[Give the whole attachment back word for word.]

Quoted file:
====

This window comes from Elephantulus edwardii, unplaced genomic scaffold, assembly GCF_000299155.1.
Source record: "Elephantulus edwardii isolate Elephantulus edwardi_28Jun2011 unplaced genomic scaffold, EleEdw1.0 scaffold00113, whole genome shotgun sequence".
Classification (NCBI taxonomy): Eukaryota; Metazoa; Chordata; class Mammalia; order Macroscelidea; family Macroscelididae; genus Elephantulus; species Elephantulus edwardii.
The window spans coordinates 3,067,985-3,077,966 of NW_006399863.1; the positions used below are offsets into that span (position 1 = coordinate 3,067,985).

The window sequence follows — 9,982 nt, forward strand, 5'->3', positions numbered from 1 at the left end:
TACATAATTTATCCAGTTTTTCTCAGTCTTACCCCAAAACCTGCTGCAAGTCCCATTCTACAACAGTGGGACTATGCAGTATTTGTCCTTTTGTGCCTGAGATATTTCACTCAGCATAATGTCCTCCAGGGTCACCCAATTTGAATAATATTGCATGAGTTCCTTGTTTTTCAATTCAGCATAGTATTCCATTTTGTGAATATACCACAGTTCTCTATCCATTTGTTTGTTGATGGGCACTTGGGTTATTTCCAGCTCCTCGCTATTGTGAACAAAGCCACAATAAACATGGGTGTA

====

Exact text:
This window comes from Elephantulus edwardii, unplaced genomic scaffold, assembly GCF_000299155.1.
Source record: "Elephantulus edwardii isolate Elephantulus edwardi_28Jun2011 unplaced genomic scaffold, EleEdw1.0 scaffold00113, whole genome shotgun sequence".
Classification (NCBI taxonomy): Eukaryota; Metazoa; Chordata; class Mammalia; order Macroscelidea; family Macroscelididae; genus Elephantulus; species Elephantulus edwardii.
The window spans coordinates 3,067,985-3,077,966 of NW_006399863.1; the positions used below are offsets into that span (position 1 = coordinate 3,067,985).

The window sequence follows — 9,982 nt, forward strand, 5'->3', positions numbered from 1 at the left end:
TACATAATTTATCCAGTTTTTCTCAGTCTTACCCCAAAACCTGCTGCAAGTCCCATTCTACAACAGTGGGACTATGCAGTATTTGTCCTTTTGTGCCTGAGATATTTCACTCAGCATAATGTCCTCCAGGGTCACCCAATTTGAATAATATTGCATGAGTTCCTTGTTTTTCAATTCAGCATAGTATTCCATTTTGTGAATATACCACAGTTCTCTATCCATTTGTTTGTTGATGGGCACTTGGGTTATTTCCAGCTCCTCGCTATTGTGAACAAAGCCACAATAAACATGGGTGTA